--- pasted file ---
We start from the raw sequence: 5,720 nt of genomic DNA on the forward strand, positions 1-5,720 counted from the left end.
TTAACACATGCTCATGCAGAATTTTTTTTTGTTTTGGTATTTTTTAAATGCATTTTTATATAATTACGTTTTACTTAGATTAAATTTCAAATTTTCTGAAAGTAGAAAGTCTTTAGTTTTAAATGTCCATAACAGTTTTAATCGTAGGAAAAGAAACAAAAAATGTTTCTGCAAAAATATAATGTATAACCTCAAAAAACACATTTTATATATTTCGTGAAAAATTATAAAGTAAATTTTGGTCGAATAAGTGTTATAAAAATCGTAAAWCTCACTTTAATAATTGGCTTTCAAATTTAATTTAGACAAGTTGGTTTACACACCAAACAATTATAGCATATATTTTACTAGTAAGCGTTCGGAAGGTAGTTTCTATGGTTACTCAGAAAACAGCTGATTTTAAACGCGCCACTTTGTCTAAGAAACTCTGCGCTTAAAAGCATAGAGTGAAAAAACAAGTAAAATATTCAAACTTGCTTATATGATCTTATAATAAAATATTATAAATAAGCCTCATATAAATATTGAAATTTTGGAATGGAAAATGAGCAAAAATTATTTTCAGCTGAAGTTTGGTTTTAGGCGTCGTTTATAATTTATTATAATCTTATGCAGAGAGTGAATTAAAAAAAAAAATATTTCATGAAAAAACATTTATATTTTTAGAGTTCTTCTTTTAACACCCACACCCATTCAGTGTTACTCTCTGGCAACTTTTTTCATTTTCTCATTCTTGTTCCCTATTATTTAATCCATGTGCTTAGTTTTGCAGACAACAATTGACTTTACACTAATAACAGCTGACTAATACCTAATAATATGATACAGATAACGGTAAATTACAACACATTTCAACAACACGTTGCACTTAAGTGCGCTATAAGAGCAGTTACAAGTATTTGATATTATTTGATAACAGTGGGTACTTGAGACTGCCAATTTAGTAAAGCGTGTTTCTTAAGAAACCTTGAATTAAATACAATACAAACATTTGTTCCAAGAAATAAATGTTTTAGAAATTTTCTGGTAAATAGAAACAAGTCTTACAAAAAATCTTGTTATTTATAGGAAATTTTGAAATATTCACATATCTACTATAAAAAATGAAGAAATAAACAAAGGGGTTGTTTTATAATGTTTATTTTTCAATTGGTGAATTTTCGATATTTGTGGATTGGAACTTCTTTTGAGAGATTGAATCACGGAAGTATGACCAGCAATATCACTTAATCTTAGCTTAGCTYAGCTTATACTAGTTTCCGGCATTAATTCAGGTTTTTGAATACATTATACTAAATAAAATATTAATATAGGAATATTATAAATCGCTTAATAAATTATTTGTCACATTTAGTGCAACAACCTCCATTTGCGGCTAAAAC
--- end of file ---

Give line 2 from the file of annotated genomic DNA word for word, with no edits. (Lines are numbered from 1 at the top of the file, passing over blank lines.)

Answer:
TTAACACATGCTCATGCAGAATTTTTTTTTGTTTTGGTATTTTTTAAATGCATTTTTATATAATTACGTTTTACTTAGATTAAATTTCAAATTTTCTGAAAGTAGAAAGTCTTTAGTTTTAAATGTCCATAACAGTTTTAATCGTAGGAAAAGAAACAAAAAATGTTTCTGCAAAAATATAATGTATAACCTCAAAAAACACATTTTATATATTTCGTGAAAAATTATAAAGTAAATTTTGGTCGAATAAGTGTTATAAAAATCGTAAAWCTCACTTTAATAATTGGCTTTCAAATTTAATTTAGACAAGTTGGTTTACACACCAAACAATTATAGCATATATTTTACTAGTAAGCGTTCGGAAGGTAGTTTCTATGGTTACTCAGAAAACAGCTGATTTTAAACGCGCCACTTTGTCTAAGAAACTCTGCGCTTAAAAGCATAGAGTGAAAAAACAAGTAAAATATTCAAACTTGCTTATATGATCTTATAATAAAATATTATAAATAAGCCTCATATAAATATTGAAATTTTGGAATGGAAAATGAGCAAAAATTATTTTCAGCTGAAGTTTGGTTTTAGGCGTCGTTTATAATTTATTATAATCTTATGCAGAGAGTGAATTAAAAAAAAAAATATTTCATGAAAAAACATTTATATTTTTAGAGTTCTTCTTTTAACACCCACACCCATTCAGTGTTACTCTCTGGCAACTTTTTTCATTTTCTCATTCTTGTTCCCTATTATTTAATCCATGTGCTTAGTTTTGCAGACAACAATTGACTTTACACTAATAACAGCTGACTAATACCTAATAATATGATACAGATAACGGTAAATTACAACACATTTCAACAACACGTTGCACTTAAGTGCGCTATAAGAGCAGTTACAAGTATTTGATATTATTTGATAACAGTGGGTACTTGAGACTGCCAATTTAGTAAAGCGTGTTTCTTAAGAAACCTTGAATTAAATACAATACAAACATTTGTTCCAAGAAATAAATGTTTTAGAAATTTTCTGGTAAATAGAAACAAGTCTTACAAAAAATCTTGTTATTTATAGGAAATTTTGAAATATTCACATATCTACTATAAAAAATGAAGAAATAAACAAAGGGGTTGTTTTATAATGTTTATTTTTCAATTGGTGAATTTTCGATATTTGTGGATTGGAACTTCTTTTGAGAGATTGAATCACGGAAGTATGACCAGCAATATCACTTAATCTTAGCTTAGCTYAGCTTATACTAGTTTCCGGCATTAATTCAGGTTTTTGAATACATTATACTAAATAAAATATTAATATAGGAATATTATAAATCGCTTAATAAATTATTTGTCACATTTAGTGCAACAACCTCCATTTGCGGCTAAAAC